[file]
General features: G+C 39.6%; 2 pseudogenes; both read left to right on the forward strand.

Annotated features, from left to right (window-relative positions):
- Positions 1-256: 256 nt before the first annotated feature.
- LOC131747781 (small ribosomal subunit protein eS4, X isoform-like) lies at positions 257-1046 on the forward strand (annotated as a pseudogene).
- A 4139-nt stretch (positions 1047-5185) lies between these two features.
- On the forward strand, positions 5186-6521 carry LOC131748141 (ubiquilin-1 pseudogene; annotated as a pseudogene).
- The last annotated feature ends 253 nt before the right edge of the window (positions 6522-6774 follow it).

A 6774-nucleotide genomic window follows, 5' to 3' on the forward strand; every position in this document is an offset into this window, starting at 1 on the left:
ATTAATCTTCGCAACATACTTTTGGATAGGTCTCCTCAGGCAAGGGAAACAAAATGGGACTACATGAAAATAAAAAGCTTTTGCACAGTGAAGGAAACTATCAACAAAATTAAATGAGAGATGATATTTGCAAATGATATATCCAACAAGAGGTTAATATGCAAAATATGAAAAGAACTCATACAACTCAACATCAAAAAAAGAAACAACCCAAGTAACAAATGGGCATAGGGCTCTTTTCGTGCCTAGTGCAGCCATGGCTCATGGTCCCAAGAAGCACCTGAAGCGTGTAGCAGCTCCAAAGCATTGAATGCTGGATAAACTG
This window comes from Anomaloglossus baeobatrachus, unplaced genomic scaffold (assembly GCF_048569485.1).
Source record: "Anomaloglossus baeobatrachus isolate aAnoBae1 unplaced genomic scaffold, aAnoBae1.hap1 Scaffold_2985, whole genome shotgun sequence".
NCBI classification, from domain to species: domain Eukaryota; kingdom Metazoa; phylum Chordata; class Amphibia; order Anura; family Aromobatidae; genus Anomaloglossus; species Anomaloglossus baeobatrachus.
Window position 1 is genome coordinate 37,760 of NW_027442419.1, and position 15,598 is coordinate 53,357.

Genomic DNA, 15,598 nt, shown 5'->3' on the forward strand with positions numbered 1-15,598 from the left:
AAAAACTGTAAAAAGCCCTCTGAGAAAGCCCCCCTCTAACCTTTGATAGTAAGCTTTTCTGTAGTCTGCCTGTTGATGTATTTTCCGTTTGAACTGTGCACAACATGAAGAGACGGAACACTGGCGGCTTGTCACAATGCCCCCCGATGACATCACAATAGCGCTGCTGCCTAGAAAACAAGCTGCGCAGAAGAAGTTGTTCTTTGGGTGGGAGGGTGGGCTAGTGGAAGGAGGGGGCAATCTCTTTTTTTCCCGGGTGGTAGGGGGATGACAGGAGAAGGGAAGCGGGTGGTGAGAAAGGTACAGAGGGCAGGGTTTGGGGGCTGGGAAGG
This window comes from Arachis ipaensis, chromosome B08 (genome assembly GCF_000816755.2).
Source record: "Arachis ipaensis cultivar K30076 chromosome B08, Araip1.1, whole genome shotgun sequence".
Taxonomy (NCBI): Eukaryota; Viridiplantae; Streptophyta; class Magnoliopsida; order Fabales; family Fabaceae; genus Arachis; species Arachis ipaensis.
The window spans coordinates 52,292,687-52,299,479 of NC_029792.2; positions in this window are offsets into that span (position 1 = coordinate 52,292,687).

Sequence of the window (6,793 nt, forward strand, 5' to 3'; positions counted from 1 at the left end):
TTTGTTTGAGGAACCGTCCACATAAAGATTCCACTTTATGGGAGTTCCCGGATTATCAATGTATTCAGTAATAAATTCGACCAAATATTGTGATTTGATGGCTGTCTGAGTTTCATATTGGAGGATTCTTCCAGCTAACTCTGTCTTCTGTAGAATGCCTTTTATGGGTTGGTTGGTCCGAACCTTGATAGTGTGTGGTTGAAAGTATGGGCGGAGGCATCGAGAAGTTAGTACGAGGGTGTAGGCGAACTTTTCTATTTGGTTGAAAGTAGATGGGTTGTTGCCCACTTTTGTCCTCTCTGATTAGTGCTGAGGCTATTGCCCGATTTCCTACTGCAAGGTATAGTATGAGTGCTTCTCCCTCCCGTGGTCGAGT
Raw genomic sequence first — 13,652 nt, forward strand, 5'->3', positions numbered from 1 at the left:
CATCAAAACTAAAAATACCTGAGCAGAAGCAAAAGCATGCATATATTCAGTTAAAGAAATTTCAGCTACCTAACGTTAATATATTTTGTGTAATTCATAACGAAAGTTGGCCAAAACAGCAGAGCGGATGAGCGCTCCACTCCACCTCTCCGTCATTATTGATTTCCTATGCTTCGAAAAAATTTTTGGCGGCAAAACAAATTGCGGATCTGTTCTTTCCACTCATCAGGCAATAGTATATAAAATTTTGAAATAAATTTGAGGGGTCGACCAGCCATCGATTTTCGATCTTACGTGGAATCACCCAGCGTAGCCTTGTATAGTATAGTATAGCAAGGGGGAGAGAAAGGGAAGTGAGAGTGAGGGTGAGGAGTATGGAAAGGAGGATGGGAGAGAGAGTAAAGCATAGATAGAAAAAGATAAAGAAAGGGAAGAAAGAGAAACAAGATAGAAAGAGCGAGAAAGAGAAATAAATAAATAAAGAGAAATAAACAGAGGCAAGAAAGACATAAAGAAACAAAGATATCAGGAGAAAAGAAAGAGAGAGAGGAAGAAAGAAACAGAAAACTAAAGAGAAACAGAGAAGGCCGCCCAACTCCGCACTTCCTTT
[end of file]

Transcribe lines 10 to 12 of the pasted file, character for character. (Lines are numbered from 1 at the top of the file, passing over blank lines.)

This window comes from Anomaloglossus baeobatrachus, unplaced genomic scaffold (assembly GCF_048569485.1).
Source record: "Anomaloglossus baeobatrachus isolate aAnoBae1 unplaced genomic scaffold, aAnoBae1.hap1 Scaffold_2985, whole genome shotgun sequence".
NCBI classification, from domain to species: domain Eukaryota; kingdom Metazoa; phylum Chordata; class Amphibia; order Anura; family Aromobatidae; genus Anomaloglossus; species Anomaloglossus baeobatrachus.